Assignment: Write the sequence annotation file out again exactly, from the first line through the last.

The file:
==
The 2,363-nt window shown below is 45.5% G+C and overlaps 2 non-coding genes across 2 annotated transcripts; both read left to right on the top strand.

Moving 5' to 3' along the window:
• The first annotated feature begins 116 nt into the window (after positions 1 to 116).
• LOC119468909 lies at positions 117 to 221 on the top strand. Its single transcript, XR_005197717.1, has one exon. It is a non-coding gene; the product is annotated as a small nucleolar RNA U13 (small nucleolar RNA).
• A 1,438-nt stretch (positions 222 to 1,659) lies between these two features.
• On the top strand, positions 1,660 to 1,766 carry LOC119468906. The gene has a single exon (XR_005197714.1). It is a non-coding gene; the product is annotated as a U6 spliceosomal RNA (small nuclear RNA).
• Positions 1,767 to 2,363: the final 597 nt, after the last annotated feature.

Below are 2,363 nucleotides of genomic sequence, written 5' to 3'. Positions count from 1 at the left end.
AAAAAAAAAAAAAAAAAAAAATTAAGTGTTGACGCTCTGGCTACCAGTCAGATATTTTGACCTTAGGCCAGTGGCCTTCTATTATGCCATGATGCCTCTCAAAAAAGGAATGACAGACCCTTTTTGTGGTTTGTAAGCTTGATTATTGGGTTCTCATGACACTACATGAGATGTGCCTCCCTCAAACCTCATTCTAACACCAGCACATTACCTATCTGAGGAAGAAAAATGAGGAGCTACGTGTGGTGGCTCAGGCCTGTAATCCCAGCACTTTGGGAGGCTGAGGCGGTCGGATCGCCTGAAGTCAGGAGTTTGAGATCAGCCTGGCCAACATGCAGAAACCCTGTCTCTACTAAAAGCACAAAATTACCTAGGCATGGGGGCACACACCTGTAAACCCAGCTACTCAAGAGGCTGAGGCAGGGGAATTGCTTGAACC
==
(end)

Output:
The 2,363-nt window shown below is 45.5% G+C and overlaps 2 non-coding genes across 2 annotated transcripts; both read left to right on the top strand.

Moving 5' to 3' along the window:
• The first annotated feature begins 116 nt into the window (after positions 1 to 116).
• LOC119468909 lies at positions 117 to 221 on the top strand. Its single transcript, XR_005197717.1, has one exon. It is a non-coding gene; the product is annotated as a small nucleolar RNA U13 (small nucleolar RNA).
• A 1,438-nt stretch (positions 222 to 1,659) lies between these two features.
• On the top strand, positions 1,660 to 1,766 carry LOC119468906. The gene has a single exon (XR_005197714.1). It is a non-coding gene; the product is annotated as a U6 spliceosomal RNA (small nuclear RNA).
• Positions 1,767 to 2,363: the final 597 nt, after the last annotated feature.

Below are 2,363 nucleotides of genomic sequence, written 5' to 3'. Positions count from 1 at the left end.
AAAAAAAAAAAAAAAAAAAAATTAAGTGTTGACGCTCTGGCTACCAGTCAGATATTTTGACCTTAGGCCAGTGGCCTTCTATTATGCCATGATGCCTCTCAAAAAAGGAATGACAGACCCTTTTTGTGGTTTGTAAGCTTGATTATTGGGTTCTCATGACACTACATGAGATGTGCCTCCCTCAAACCTCATTCTAACACCAGCACATTACCTATCTGAGGAAGAAAAATGAGGAGCTACGTGTGGTGGCTCAGGCCTGTAATCCCAGCACTTTGGGAGGCTGAGGCGGTCGGATCGCCTGAAGTCAGGAGTTTGAGATCAGCCTGGCCAACATGCAGAAACCCTGTCTCTACTAAAAGCACAAAATTACCTAGGCATGGGGGCACACACCTGTAAACCCAGCTACTCAAGAGGCTGAGGCAGGGGAATTGCTTGAACC